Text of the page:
A new empty keg with stopper/release is about 8 euro. A keg filled with cheap beer on sale can sometimes be found for 6 to 8 euro (you have to get the stopper/release from your local HBS).
We use 20 of these kegs without any significant errors.
I've got a few of these saved but have not reused yet. I like the idea. Only issue with the pre-carb ones is that they get flat if not used right away, similar to a growler. I would like to try the CO2 system if it's not too expensive. The ones I have use a 2 piece top bung for pressure release, and don't have the plastic inside cap. The rubber bung is hard to get out, but not too bad after some practice.
You could try one like this: http://www.ebay.com/itm/PARTY-STAR-DELUXE-5-LITER-MINI-KEG-CO2-TAP-/271332731706?pt=LH_DefaultDomain_0&hash=item3f2cb0eb3a
But 50 USD is a bit expensive I guess.
I think these party taps are rare in USA?
You can get 5 litre kegs at brewuk (and probably a lhbs) for ?5.99 not including shipping. They also stock bungs.
Do these kegs need to be refrigerated after filling, but before the beer is consumed? Or can they just be stored in a cool place?
The filled kegs can be stored in a cool, or even warm locations. I did have two kegs bulge while being stored in garage during vert hot stretch in the summer. Pretty sure this was due to kegging a little too early more then any problem with the kegs. I would feel comfortable storing the filled kegs anywhere you would store bottles.
I mix priming sugar (usually 1/3 cup) with 2 cups boiling water, cool, and then pour into bottom of bottling bucket before siphoning brew. I then fill the 5 liter kegs to within aprox 1 inch of the top. If you don't use a bottling bucket, I would add priming sugar to the keg before filling.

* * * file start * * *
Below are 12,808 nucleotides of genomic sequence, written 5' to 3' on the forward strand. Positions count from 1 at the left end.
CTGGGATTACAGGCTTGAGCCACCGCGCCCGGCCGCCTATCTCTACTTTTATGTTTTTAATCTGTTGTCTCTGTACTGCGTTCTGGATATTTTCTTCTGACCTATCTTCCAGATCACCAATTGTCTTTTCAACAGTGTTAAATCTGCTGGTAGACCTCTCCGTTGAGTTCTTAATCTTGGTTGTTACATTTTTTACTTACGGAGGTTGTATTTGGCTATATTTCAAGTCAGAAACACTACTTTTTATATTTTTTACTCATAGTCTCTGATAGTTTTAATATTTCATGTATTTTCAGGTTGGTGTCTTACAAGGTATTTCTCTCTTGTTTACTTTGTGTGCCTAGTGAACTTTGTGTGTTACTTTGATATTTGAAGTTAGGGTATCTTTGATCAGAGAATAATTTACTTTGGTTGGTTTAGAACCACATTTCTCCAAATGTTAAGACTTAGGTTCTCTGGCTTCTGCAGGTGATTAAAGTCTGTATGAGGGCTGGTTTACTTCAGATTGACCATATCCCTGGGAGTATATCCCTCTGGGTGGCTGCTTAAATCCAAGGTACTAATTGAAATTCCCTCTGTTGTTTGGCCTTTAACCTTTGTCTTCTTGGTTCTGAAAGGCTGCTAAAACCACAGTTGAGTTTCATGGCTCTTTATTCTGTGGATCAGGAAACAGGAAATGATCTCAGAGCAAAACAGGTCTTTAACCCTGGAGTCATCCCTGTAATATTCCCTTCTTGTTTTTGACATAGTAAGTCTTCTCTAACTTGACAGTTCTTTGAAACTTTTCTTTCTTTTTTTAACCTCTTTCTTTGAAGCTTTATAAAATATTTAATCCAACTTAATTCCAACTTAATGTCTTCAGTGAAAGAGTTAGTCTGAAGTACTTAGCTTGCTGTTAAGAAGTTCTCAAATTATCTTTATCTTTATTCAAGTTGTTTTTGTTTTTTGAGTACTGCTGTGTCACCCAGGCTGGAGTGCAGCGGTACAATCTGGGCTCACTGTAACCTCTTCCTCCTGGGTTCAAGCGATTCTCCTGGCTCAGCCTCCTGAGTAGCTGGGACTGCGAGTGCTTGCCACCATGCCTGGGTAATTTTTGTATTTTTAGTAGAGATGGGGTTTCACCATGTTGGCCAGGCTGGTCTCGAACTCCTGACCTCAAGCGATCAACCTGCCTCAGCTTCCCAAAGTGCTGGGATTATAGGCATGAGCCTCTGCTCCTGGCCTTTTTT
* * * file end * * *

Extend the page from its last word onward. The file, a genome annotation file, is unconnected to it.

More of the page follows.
The filled kegs can be stored in a cool, or even warm locations. I did have two kegs bulge while being stored in garage during vert hot stretch in the summer. Pretty sure this was due to kegging a little too early more then any problem with the kegs. I would feel comfortable storing the filled kegs anywhere you would store bottles.
Does anyone know if the "kegerators" made for these mini kegs have CO2 hookups? I've found some of these on craigslist for $50ish, which seems better than $50 just for the CO2 tap.
Kinda, I am getting ready to post an article that covers this however in the mean time: http://www.instructables.com/id/Krups-Beerteender-Conversion/ that may help you
I don't know much about the Krups Beertender but if the kegerators you are seeing are either the edgestar or the avanti, I would guess the $50 ones do not have CO2 hookups. That being said, if you can get one for $50, with a little searching online you should be able to find the Edgestar conversion kit for around $60. This would give you a setup with CO2 for under $120 that would cost over $200 new.
I just received the edgestar with conversion kit as a gift. I've never kegged before, only bottled. Does the keg still need priming sugar if you're using the co2? If not, can you store unprimed kegs in the fridge until they're ready to get tapped?
While the setup you have would carbonate your beer, it would probably take several of the 16 gram CO2 cartridges to accomplish this. I have always used priming sugar (aprox. 1/3 cup per 5 gallons) in te bottling bucket at the time of kegging and let it carbonate and then used the CO2 to maintain the carbonation and dispense the beer. One thing I did was purchase a Aquatek CGA 320 adapter that let me use a paintball tank on the edgestar regulator. It has to sit outside of my kegerator because the paintball tank is too tall to fit in the included space, but this would probably give enough CO2 to carbonate a 5 liter keg.
How would this work for root beer that requires much more sugar? Are there 5 liter kegs that will handle the pressure...or some sort of pressure relief that automatically limits pressure to avoid a root beer bomb?